Worcester State Field Hockey, Women's Basketball Participate In Community Reading Day

Worcester State Field Hockey, Women's Basketball Participate In Community Reading Day

On Friday, October 3, several members of the women’s basketball and field hockey team participated in a community reading day at the Tatnuck Magnet School.

The event held was a kick-off to the “20 Minutes, Every Child, Every Day” campaign, which is a part of a larger City of Worcester literacy campaign started last year called “Worcester, The City That Reads.”

The idea for a large-scale reading program to spread the message to approximately 23,000 elementary school students in the City came about at a round-table meeting in May with various members of the local academic community.

“The message is simple,” said Erin Dobson, principal of the Tatnuck Magnet School. “(We’re) Trying to spread the word across the city that the most important part of your day is to read with your children, because kids who read succeed.”

Those who took part from the Worcester State community included freshmen Hayley Sutherland, Alexa Harvey, sophomores Alli Baker and Meghan Pini along with junior teammates Julie O’Rourke, Megan Ripke and senior Jourdan Childs who represented the field hockey team.

Those who were present from the women’s basketball team were freshmen classmatesNani Perez, Jaznay Davenport, Shelby Bronnes, junior Natasha Gonzalez and senior Shannen El-Qasem.

The initial connection between the student-athletes was made by Mark Wagner, the Director of Worcester State Center for Service Learning and Civic Engagement, who pitched the idea to Baker and Pini, who are involved with the Student-Athlete Advisory Committee (SAAC). The pair then worked together and got a few of their teammates interested in taking a short walk down to the Tatnuck Magnet school to help out with the literacy project.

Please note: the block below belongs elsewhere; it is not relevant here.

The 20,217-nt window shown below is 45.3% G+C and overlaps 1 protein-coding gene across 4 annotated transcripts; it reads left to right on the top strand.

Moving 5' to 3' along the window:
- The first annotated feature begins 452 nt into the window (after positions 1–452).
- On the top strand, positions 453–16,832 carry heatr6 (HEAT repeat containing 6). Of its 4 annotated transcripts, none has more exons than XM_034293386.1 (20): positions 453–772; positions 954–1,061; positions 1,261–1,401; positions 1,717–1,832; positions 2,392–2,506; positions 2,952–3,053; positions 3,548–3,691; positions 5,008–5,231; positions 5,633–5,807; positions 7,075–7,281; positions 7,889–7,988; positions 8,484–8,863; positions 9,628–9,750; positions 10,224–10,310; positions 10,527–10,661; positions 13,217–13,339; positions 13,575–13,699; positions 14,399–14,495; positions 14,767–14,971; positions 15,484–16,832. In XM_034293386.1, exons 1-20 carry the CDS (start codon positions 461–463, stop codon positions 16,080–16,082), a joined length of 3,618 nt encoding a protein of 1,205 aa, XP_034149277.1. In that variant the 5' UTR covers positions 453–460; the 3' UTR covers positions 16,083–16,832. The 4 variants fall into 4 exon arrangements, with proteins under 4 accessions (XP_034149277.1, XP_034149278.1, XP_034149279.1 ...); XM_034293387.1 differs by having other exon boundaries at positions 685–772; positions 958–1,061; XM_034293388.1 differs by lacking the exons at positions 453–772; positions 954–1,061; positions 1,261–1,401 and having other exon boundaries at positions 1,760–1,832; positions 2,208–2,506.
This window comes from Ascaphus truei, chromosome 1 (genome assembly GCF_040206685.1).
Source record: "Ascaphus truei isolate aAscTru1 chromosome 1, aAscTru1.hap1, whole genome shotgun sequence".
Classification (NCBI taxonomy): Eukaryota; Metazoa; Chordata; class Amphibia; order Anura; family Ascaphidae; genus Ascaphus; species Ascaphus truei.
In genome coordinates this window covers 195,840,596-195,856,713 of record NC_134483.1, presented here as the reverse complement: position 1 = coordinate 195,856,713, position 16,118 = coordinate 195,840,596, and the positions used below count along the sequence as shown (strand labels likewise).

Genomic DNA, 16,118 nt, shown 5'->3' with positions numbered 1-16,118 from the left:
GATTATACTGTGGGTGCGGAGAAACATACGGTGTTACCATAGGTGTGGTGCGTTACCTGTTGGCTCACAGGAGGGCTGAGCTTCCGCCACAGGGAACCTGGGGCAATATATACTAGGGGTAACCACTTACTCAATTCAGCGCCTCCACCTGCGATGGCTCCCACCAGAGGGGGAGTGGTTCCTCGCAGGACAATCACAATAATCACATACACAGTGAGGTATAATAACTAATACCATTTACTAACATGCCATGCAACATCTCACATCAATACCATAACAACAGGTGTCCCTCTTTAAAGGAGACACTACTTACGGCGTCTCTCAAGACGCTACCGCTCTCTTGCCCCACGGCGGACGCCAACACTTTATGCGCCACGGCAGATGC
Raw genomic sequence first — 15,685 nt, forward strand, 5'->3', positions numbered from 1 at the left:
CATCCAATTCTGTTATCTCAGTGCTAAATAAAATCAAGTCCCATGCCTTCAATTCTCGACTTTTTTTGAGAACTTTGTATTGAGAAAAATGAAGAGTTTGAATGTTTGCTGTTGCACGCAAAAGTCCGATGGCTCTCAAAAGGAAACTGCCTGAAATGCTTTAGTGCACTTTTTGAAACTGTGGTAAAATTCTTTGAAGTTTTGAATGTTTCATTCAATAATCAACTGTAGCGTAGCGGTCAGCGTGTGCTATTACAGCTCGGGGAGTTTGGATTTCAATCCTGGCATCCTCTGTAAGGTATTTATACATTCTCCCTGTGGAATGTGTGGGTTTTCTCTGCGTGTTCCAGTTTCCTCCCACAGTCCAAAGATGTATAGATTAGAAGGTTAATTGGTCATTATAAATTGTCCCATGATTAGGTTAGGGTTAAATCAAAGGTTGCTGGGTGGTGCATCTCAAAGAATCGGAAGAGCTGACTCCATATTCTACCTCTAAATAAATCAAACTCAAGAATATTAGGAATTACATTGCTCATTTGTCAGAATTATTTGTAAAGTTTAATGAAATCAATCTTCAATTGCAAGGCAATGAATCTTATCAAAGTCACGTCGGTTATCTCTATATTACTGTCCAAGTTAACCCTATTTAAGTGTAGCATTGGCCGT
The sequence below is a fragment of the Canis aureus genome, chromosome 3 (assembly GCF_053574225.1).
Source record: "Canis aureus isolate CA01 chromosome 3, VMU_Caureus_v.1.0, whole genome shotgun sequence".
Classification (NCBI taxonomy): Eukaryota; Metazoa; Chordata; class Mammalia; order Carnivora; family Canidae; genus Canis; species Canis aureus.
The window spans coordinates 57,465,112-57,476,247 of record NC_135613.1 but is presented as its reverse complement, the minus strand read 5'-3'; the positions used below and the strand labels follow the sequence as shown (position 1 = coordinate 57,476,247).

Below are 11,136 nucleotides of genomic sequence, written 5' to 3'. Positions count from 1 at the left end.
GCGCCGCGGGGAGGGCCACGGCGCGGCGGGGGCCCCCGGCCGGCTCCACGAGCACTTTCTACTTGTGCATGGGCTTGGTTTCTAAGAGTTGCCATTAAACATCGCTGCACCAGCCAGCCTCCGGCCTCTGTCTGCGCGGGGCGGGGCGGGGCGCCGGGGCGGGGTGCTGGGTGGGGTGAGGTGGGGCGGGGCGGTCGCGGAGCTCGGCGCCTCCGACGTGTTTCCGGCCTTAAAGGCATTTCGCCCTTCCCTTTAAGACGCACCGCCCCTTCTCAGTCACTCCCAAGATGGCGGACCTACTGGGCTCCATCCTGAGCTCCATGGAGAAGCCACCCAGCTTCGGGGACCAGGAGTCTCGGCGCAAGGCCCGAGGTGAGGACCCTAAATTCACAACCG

Wagner also contacted head women’s basketball coach Karen Tessmer and she asked a few of her players if they were interested in spending time with kids in the classroom too.

”The ‘20 Minutes’ initiative is a good idea,” said Pini, who is double majoring in Elementary Education and Math. “It helps spread the word about the teachers who are using it, so hopefully the parents start doing it too.”

Pini said that she was proud that the student-athletes present be a part of a group that included city councilors, policemen and other members of the local community that the kids could look up to.

“It helped give the message that these adults like to read, so we should like reading too,” said Pini.

Pini originally thought that she and Sunderland were going to be reading to a group of second-graders, but were extremely surprised when they walked into a room full of sixth-graders and were handed a chapter book to read aloud.

“We walked in and at first it was a little chaotic, we really didn’t know what to expect,” said Pini. “Once we started reading the first chapter of The Hobbit they were really intrigued and attentive.”

Gonzalez, who is also double-majoring in Spanish and Secondary Education, was surprised to learn upon leaving the room that she had just read to a special education class.

“Along with Shelby and Nani, we read ‘Stella Luna’ to the class with everyone taking turns reading six to seven pages at a time and it was a great experience,” said Gonzalez.

“It was an eye opener as it didn’t even seem like a special education class because it was so quiet. It was extremely helpful to see what the classroom looked like because this is the major that I want to pursue in graduate school.”

Dobson said that the “20 Minutes” program was a win-win-win for not just the public schools, but for the local businesses and colleges.

“There’s research that shows that the more kids who are educated, the better jobs they will be able to acquire,” said Dobson.

“The reading campaign, while focusing on the ages zero-to-five and school-age kids, will pay dividends for the economic development of the city. If we can educate our students, colleges will reap the benefits because more will pursue education opportunities.”

Not only was there signage around the school and outside of the school, but Dobson mentioned that with each specific bus route, the school and city buses have also contained the “20 Minutes” message.

“The relentlessness of the message is what our group is looking for, so people are constantly reminded that you should read with your children. Hopefully the message will turn into habits and habits of excellence are formed in the homes across the City of Worcester,” said Dobson.